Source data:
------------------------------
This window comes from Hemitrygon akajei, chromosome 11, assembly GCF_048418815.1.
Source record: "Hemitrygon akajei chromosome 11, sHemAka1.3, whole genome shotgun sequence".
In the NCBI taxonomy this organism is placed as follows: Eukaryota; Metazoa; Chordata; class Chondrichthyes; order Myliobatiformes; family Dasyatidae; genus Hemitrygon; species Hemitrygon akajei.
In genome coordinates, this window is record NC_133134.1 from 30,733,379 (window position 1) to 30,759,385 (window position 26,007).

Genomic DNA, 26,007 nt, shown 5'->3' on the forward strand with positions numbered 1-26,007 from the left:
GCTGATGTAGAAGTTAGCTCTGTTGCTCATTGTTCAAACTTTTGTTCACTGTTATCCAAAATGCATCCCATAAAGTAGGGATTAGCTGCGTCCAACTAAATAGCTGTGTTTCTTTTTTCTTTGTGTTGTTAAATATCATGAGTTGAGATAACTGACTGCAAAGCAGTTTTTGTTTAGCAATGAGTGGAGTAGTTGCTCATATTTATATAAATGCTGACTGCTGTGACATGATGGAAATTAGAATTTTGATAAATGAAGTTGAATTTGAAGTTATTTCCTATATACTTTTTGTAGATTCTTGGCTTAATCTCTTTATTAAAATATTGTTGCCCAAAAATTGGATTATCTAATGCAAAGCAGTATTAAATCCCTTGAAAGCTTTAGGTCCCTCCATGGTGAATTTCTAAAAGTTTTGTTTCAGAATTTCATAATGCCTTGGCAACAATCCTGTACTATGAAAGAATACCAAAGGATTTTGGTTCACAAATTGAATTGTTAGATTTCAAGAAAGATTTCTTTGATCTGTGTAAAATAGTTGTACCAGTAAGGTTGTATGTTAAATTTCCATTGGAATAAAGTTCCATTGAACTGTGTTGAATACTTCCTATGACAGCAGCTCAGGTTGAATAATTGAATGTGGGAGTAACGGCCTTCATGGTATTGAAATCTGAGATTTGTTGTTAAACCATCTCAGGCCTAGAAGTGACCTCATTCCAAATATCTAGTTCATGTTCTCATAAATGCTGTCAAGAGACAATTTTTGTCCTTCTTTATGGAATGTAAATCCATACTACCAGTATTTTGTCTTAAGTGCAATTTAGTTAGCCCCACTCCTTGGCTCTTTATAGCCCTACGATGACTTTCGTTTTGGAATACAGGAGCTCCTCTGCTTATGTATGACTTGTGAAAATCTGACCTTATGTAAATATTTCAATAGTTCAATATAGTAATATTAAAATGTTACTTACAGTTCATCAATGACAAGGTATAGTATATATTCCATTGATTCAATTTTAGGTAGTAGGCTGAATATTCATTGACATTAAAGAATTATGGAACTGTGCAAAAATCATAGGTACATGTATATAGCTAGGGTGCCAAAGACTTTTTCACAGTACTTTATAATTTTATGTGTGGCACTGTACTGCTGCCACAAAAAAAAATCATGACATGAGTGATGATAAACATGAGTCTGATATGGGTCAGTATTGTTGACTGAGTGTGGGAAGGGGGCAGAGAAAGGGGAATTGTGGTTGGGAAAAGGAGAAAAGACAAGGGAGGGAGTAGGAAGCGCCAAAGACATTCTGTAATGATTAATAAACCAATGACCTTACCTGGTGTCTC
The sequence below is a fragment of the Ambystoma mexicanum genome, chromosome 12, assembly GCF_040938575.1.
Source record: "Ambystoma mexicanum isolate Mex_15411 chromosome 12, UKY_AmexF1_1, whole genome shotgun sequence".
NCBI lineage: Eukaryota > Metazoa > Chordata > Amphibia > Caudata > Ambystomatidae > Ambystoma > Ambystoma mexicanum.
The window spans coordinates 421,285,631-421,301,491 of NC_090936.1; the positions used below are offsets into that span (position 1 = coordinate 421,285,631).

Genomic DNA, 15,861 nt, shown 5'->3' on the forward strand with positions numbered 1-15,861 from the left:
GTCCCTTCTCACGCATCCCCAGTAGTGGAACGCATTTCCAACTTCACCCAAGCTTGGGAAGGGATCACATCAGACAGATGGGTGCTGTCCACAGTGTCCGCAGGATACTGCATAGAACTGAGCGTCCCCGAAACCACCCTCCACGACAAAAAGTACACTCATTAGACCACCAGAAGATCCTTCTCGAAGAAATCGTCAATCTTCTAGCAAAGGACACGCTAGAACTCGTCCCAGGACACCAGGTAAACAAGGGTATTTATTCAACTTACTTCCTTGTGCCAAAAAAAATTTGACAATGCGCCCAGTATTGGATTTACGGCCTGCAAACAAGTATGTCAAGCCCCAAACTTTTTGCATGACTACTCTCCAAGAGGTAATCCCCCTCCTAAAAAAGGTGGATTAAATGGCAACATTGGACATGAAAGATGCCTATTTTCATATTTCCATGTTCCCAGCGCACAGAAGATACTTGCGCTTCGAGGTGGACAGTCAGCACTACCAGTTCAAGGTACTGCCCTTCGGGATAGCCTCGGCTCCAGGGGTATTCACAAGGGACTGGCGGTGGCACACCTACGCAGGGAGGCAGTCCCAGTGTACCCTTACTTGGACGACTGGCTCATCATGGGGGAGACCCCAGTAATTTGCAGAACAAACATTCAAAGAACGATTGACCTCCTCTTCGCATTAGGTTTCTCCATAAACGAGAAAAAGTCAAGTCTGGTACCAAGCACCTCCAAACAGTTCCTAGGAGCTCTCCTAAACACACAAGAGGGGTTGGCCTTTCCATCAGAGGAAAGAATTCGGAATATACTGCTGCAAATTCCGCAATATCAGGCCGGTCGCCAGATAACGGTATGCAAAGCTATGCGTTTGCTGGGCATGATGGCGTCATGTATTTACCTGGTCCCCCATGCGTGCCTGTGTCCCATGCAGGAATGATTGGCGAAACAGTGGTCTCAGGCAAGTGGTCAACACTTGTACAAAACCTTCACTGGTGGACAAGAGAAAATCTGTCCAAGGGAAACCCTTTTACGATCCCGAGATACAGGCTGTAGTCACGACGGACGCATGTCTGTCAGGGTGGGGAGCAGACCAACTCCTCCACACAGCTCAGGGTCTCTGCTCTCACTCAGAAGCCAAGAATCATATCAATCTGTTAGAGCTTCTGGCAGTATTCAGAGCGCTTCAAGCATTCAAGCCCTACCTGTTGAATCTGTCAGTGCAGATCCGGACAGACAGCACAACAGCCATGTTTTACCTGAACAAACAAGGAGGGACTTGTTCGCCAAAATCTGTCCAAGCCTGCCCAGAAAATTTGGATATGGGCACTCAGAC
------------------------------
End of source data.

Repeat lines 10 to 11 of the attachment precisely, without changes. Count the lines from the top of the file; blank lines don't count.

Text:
The window spans coordinates 421,285,631-421,301,491 of NC_090936.1; the positions used below are offsets into that span (position 1 = coordinate 421,285,631).

Genomic DNA, 15,861 nt, shown 5'->3' on the forward strand with positions numbered 1-15,861 from the left: